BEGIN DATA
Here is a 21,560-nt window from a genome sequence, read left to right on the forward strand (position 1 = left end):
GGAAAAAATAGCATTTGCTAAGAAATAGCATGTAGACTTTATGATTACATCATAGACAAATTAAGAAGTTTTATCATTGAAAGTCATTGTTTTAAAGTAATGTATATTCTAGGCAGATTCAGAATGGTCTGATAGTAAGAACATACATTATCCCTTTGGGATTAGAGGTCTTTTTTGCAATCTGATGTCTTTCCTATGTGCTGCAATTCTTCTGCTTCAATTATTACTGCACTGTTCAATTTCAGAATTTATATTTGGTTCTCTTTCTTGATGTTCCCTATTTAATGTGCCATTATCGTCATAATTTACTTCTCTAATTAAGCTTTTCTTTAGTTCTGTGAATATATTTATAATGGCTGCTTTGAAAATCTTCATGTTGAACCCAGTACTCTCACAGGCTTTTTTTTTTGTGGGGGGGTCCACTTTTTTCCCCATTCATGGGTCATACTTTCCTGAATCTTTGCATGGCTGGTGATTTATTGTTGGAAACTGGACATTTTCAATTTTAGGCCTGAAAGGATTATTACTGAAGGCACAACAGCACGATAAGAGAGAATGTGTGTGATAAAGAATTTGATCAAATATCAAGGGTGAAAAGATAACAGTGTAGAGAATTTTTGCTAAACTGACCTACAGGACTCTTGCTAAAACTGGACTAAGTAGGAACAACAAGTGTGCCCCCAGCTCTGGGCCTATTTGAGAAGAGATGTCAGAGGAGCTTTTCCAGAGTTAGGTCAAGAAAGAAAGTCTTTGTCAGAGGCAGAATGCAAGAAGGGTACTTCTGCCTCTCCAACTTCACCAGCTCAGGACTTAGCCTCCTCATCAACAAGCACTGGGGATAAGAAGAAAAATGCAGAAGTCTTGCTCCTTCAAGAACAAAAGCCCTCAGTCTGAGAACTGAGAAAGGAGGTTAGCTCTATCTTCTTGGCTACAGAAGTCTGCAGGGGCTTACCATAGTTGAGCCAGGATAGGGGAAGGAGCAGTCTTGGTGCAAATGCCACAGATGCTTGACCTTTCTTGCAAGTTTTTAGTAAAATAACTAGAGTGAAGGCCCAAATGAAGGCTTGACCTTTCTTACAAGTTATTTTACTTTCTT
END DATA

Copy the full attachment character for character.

Here is a 21,560-nt window from a genome sequence, read left to right on the forward strand (position 1 = left end):
GGAAAAAATAGCATTTGCTAAGAAATAGCATGTAGACTTTATGATTACATCATAGACAAATTAAGAAGTTTTATCATTGAAAGTCATTGTTTTAAAGTAATGTATATTCTAGGCAGATTCAGAATGGTCTGATAGTAAGAACATACATTATCCCTTTGGGATTAGAGGTCTTTTTTGCAATCTGATGTCTTTCCTATGTGCTGCAATTCTTCTGCTTCAATTATTACTGCACTGTTCAATTTCAGAATTTATATTTGGTTCTCTTTCTTGATGTTCCCTATTTAATGTGCCATTATCGTCATAATTTACTTCTCTAATTAAGCTTTTCTTTAGTTCTGTGAATATATTTATAATGGCTGCTTTGAAAATCTTCATGTTGAACCCAGTACTCTCACAGGCTTTTTTTTTTGTGGGGGGGTCCACTTTTTTCCCCATTCATGGGTCATACTTTCCTGAATCTTTGCATGGCTGGTGATTTATTGTTGGAAACTGGACATTTTCAATTTTAGGCCTGAAAGGATTATTACTGAAGGCACAACAGCACGATAAGAGAGAATGTGTGTGATAAAGAATTTGATCAAATATCAAGGGTGAAAAGATAACAGTGTAGAGAATTTTTGCTAAACTGACCTACAGGACTCTTGCTAAAACTGGACTAAGTAGGAACAACAAGTGTGCCCCCAGCTCTGGGCCTATTTGAGAAGAGATGTCAGAGGAGCTTTTCCAGAGTTAGGTCAAGAAAGAAAGTCTTTGTCAGAGGCAGAATGCAAGAAGGGTACTTCTGCCTCTCCAACTTCACCAGCTCAGGACTTAGCCTCCTCATCAACAAGCACTGGGGATAAGAAGAAAAATGCAGAAGTCTTGCTCCTTCAAGAACAAAAGCCCTCAGTCTGAGAACTGAGAAAGGAGGTTAGCTCTATCTTCTTGGCTACAGAAGTCTGCAGGGGCTTACCATAGTTGAGCCAGGATAGGGGAAGGAGCAGTCTTGGTGCAAATGCCACAGATGCTTGACCTTTCTTGCAAGTTTTTAGTAAAATAACTAGAGTGAAGGCCCAAATGAAGGCTTGACCTTTCTTACAAGTTATTTTACTTTCTT